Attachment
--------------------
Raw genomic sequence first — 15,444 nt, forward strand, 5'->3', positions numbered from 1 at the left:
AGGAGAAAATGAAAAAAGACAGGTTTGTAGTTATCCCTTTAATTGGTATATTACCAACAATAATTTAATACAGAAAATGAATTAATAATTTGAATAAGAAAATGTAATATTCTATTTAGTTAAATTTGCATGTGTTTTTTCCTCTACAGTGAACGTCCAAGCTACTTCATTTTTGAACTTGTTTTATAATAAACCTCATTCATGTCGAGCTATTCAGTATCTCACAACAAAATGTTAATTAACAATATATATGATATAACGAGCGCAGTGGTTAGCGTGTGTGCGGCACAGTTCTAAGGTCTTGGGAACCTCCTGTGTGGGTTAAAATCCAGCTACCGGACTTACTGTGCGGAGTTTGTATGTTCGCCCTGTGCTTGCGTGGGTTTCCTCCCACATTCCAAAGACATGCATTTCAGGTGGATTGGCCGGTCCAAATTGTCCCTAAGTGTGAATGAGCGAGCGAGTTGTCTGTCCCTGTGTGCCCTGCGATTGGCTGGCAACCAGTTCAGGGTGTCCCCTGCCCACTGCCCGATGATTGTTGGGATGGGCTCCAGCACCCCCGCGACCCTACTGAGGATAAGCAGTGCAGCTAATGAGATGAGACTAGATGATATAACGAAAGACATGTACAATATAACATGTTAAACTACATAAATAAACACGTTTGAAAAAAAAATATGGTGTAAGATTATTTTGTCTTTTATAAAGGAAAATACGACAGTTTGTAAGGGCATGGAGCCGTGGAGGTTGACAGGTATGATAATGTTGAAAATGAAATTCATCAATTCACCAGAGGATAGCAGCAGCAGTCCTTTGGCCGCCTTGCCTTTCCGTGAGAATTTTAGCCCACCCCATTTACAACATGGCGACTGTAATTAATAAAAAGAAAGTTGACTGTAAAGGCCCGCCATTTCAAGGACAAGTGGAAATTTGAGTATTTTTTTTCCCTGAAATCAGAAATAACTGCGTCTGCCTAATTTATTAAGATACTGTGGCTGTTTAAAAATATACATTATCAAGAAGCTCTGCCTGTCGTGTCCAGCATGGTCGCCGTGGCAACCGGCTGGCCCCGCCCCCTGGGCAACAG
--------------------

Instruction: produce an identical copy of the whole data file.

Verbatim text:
Raw genomic sequence first — 15,444 nt, forward strand, 5'->3', positions numbered from 1 at the left:
AGGAGAAAATGAAAAAAGACAGGTTTGTAGTTATCCCTTTAATTGGTATATTACCAACAATAATTTAATACAGAAAATGAATTAATAATTTGAATAAGAAAATGTAATATTCTATTTAGTTAAATTTGCATGTGTTTTTTCCTCTACAGTGAACGTCCAAGCTACTTCATTTTTGAACTTGTTTTATAATAAACCTCATTCATGTCGAGCTATTCAGTATCTCACAACAAAATGTTAATTAACAATATATATGATATAACGAGCGCAGTGGTTAGCGTGTGTGCGGCACAGTTCTAAGGTCTTGGGAACCTCCTGTGTGGGTTAAAATCCAGCTACCGGACTTACTGTGCGGAGTTTGTATGTTCGCCCTGTGCTTGCGTGGGTTTCCTCCCACATTCCAAAGACATGCATTTCAGGTGGATTGGCCGGTCCAAATTGTCCCTAAGTGTGAATGAGCGAGCGAGTTGTCTGTCCCTGTGTGCCCTGCGATTGGCTGGCAACCAGTTCAGGGTGTCCCCTGCCCACTGCCCGATGATTGTTGGGATGGGCTCCAGCACCCCCGCGACCCTACTGAGGATAAGCAGTGCAGCTAATGAGATGAGACTAGATGATATAACGAAAGACATGTACAATATAACATGTTAAACTACATAAATAAACACGTTTGAAAAAAAAATATGGTGTAAGATTATTTTGTCTTTTATAAAGGAAAATACGACAGTTTGTAAGGGCATGGAGCCGTGGAGGTTGACAGGTATGATAATGTTGAAAATGAAATTCATCAATTCACCAGAGGATAGCAGCAGCAGTCCTTTGGCCGCCTTGCCTTTCCGTGAGAATTTTAGCCCACCCCATTTACAACATGGCGACTGTAATTAATAAAAAGAAAGTTGACTGTAAAGGCCCGCCATTTCAAGGACAAGTGGAAATTTGAGTATTTTTTTTCCCTGAAATCAGAAATAACTGCGTCTGCCTAATTTATTAAGATACTGTGGCTGTTTAAAAATATACATTATCAAGAAGCTCTGCCTGTCGTGTCCAGCATGGTCGCCGTGGCAACCGGCTGGCCCCGCCCCCTGGGCAACAG